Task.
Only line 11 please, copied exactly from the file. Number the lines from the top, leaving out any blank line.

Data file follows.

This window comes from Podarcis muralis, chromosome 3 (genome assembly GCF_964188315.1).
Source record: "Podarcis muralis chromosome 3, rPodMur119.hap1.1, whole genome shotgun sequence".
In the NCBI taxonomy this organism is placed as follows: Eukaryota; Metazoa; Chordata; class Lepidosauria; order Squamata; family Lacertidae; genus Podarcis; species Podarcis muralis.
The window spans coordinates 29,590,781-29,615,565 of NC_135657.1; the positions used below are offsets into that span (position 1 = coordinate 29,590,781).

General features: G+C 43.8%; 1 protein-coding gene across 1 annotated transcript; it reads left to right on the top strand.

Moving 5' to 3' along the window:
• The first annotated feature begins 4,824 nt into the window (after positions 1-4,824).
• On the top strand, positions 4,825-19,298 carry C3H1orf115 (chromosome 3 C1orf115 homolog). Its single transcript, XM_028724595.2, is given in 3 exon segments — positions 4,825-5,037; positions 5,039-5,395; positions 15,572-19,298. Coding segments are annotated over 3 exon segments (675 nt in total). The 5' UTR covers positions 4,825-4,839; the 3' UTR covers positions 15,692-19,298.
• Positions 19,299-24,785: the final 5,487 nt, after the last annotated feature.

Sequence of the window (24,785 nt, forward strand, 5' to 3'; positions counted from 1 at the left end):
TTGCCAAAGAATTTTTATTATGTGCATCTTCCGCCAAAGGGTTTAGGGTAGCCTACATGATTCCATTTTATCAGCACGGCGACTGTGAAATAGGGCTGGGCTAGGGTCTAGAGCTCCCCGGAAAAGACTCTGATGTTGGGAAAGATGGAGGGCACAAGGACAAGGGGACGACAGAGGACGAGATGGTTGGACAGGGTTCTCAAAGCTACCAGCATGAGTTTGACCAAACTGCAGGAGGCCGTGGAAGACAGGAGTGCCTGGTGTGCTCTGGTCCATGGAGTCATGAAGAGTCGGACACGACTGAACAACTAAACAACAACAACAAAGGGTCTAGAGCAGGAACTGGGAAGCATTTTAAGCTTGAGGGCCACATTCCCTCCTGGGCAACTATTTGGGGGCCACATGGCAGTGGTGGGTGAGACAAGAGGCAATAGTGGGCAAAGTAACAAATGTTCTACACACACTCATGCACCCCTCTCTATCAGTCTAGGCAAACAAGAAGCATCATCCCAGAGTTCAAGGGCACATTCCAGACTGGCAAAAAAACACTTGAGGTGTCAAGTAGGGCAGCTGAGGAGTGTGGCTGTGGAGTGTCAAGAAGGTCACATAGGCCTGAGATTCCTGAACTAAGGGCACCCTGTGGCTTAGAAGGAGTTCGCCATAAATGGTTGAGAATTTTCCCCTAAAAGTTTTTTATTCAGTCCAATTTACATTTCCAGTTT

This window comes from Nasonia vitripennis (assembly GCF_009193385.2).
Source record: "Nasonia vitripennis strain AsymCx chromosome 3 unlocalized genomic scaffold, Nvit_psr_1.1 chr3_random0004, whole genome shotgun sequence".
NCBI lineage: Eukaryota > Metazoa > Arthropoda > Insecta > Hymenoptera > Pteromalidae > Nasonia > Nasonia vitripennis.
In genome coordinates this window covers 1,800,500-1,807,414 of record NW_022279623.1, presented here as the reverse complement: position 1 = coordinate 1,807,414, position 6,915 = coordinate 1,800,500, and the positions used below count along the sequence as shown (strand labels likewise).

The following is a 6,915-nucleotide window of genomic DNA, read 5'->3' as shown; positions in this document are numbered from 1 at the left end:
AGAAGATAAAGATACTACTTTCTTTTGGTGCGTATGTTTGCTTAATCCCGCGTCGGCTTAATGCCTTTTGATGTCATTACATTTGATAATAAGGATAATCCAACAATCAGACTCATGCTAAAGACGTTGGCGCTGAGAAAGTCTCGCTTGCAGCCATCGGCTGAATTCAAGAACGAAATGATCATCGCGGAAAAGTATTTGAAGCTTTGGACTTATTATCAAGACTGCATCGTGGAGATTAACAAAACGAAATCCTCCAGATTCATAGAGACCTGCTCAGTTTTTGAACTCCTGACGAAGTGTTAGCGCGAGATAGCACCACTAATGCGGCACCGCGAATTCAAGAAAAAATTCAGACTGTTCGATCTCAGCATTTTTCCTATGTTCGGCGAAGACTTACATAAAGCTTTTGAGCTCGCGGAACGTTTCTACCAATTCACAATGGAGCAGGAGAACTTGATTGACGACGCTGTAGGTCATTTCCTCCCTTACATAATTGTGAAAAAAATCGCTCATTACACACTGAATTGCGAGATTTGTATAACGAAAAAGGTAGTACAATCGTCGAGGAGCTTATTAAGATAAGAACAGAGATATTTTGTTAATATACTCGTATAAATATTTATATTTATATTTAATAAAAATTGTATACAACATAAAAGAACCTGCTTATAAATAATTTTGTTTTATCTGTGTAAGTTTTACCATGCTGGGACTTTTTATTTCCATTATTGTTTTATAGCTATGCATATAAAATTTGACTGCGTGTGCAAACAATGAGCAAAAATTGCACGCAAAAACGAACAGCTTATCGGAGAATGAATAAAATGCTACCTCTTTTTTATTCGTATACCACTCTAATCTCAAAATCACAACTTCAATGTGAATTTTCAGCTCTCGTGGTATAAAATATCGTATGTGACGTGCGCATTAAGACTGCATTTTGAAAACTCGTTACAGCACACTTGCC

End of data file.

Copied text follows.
TTGCCAAAGAATTTTTATTATGTGCATCTTCCGCCAAAGGGTTTAGGGTAGCCTACATGATTCCATTTTATCAGCACGGCGACTGTGAAATAGGGCTGGGCTAGGGTCTAGAGCTCCCCGGAAAAGACTCTGATGTTGGGAAAGATGGAGGGCACAAGGACAAGGGGACGACAGAGGACGAGATGGTTGGACAGGGTTCTCAAAGCTACCAGCATGAGTTTGACCAAACTGCAGGAGGCCGTGGAAGACAGGAGTGCCTGGTGTGCTCTGGTCCATGGAGTCATGAAGAGTCGGACACGACTGAACAACTAAACAACAACAACAAAGGGTCTAGAGCAGGAACTGGGAAGCATTTTAAGCTTGAGGGCCACATTCCCTCCTGGGCAACTATTTGGGGGCCACATGGCAGTGGTGGGTGAGACAAGAGGCAATAGTGGGCAAAGTAACAAATGTTCTACACACACTCATGCACCCCTCTCTATCAGTCTAGGCAAACAAGAAGCATCATCCCAGAGTTCAAGGGCACATTCCAGACTGGCAAAAAAACACTTGAGGTGTCAAGTAGGGCAGCTGAGGAGTGTGGCTGTGGAGTGTCAAGAAGGTCACATAGGCCTGAGATTCCTGAACTAAGGGCACCCTGTGGCTTAGAAGGAGTTCGCCATAAATGGTTGAGAATTTTCCCCTAAAAGTTTTTTATTCAGTCCAATTTACATTTCCAGTTT